Addressing their party conference in Bournemouth today Green Party leader Natalie Bennett said that there could be no going back to the failed twentieth century solution of perpetual growth.
Politics was, she said, 'heading towards an understanding of social justice' as pressure grows against the 'disastrous' austerity policies of the government.
In a confident and combative speech Natalie Bennett paid tribute to the work done in the commons by Green MP Caroline Lucas and in the Lords by Jenny Jones and also the work of Green Party councillors around the country.
The party had, she said, plans to build on the solid foundations laid during the general election campaign to increase the number of Green councillors at the 2016 local elections.
Throughout her speech Ms Bennett stressed the bottom up nature of the green movement emphasising the role the party has played working with local groups campaigning against austerity and climate change. The Greens were, she said, the 'natural home of the community campaigner.'
She contrasted this with other parties, particularly Labour, in local government who often present as remote and in thrall to vested interests.
Despite being critical of some Labour councillors she welcomed the election of Jeremy Corbyn, citing it along with the success of the SNP as a sign that politics is moving in a more progressive direction.
She also drew attention to the rise of Syrize in Greece and the 'surge' in membership of the Green Party as grounds for optimism that a more people focussed style of politics may be possible.
The biggest change needed though to bring progressive politics into the mainstream in the UK, she suggested, was to the voting system. Ms Bennett called on new Labour leader Jeremy Corbyn to join with her in campaigning for the introduction of proportional representation, a move that could see the Green representation at Westminster rise to 25 MPs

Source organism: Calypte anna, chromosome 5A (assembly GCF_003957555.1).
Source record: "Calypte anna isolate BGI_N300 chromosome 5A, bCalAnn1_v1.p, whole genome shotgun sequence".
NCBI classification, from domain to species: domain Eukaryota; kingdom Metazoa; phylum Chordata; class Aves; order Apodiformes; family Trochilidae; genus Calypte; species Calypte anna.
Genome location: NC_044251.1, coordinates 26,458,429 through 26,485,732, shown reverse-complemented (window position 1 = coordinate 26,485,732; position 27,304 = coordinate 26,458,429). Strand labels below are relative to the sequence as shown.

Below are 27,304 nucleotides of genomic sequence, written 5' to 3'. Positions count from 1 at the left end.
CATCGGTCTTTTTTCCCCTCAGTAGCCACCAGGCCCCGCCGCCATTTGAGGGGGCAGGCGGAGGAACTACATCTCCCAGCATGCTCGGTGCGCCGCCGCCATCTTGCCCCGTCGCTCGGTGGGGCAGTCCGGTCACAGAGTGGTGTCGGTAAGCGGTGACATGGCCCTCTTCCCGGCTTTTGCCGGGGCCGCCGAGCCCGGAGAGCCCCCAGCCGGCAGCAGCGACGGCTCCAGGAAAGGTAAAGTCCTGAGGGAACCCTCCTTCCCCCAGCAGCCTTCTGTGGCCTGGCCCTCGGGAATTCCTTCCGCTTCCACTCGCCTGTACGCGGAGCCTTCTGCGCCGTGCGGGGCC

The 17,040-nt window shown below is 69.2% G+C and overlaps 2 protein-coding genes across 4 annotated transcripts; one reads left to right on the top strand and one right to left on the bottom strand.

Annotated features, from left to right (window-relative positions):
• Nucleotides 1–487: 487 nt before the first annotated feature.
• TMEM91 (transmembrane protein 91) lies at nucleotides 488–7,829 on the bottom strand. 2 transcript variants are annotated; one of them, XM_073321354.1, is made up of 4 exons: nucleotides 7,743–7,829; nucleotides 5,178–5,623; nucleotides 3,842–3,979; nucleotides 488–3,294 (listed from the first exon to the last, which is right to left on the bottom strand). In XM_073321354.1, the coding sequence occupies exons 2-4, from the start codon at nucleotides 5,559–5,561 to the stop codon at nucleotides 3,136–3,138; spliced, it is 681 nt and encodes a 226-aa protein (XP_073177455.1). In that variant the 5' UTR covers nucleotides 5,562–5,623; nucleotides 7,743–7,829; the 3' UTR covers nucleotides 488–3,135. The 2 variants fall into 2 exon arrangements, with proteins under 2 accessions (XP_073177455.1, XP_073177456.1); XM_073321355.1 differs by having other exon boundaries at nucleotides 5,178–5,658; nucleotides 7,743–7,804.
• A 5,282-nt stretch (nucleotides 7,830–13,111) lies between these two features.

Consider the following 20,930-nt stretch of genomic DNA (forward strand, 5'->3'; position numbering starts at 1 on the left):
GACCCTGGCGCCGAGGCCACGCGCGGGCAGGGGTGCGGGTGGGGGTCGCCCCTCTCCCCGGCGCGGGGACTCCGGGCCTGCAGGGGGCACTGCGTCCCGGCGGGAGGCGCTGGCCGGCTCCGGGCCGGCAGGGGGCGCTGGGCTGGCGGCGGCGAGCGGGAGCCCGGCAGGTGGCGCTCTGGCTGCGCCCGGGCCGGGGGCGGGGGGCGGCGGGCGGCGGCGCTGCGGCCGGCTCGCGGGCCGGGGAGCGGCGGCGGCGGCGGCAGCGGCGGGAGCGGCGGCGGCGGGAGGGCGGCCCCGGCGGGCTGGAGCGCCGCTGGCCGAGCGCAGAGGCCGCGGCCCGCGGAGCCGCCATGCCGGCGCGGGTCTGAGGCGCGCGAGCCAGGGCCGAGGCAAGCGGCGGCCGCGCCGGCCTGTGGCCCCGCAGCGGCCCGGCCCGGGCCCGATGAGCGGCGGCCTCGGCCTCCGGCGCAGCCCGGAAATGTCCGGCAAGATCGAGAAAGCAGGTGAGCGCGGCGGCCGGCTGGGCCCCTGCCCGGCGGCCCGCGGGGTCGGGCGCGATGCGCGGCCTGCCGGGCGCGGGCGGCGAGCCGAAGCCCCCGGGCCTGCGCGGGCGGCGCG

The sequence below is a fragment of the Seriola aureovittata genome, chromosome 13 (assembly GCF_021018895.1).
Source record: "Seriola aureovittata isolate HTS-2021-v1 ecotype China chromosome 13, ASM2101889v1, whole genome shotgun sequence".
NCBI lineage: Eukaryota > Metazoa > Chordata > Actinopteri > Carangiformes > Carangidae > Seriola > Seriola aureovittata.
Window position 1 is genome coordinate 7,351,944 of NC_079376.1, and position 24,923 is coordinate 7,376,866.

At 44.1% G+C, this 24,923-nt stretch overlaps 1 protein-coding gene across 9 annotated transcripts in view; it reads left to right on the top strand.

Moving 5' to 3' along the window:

Ms Bennett attacked the government for its austerity policies and the damage they have done to the lives of vulnerable people, the continued privatisation of public services and its failure to address climate change.
Attracting the biggest round of applause of the whole speech she called on party members to organise public meetings in their communities to highlight the importance of making climate change central to policy making.
The environment also featured prominently when Ms Bennett spoke about what had brought her into politics. A growing feeling based on her training as a scientist that something needed to be done to defend a fragile planet attacked from every side by greed and exploitation.
She spoke about how she was the only leader involved in the election debates who brought environmental issues to the table saying this 'needs to change and change now.'
This was a confident speech delivered by the leader of a party with much to be confident about. Membership is growing and a solid performance in the general election, even if that didn't translate into seats won has brought increased media attention.
The surprising election of Jeremy Corbyn as Labour leader has shifted politics away from spin and towards substance. That is something Natalie Bennett with her no nonsense style and clearly demonstrated convictions has to spare.
The Greens, she told the conference were the 'party of solutions' that believes in a fairer future. As a fresh round of austerity measures hit public services more people could turn to them as an alternative to tired mainstream parties trapped in the past.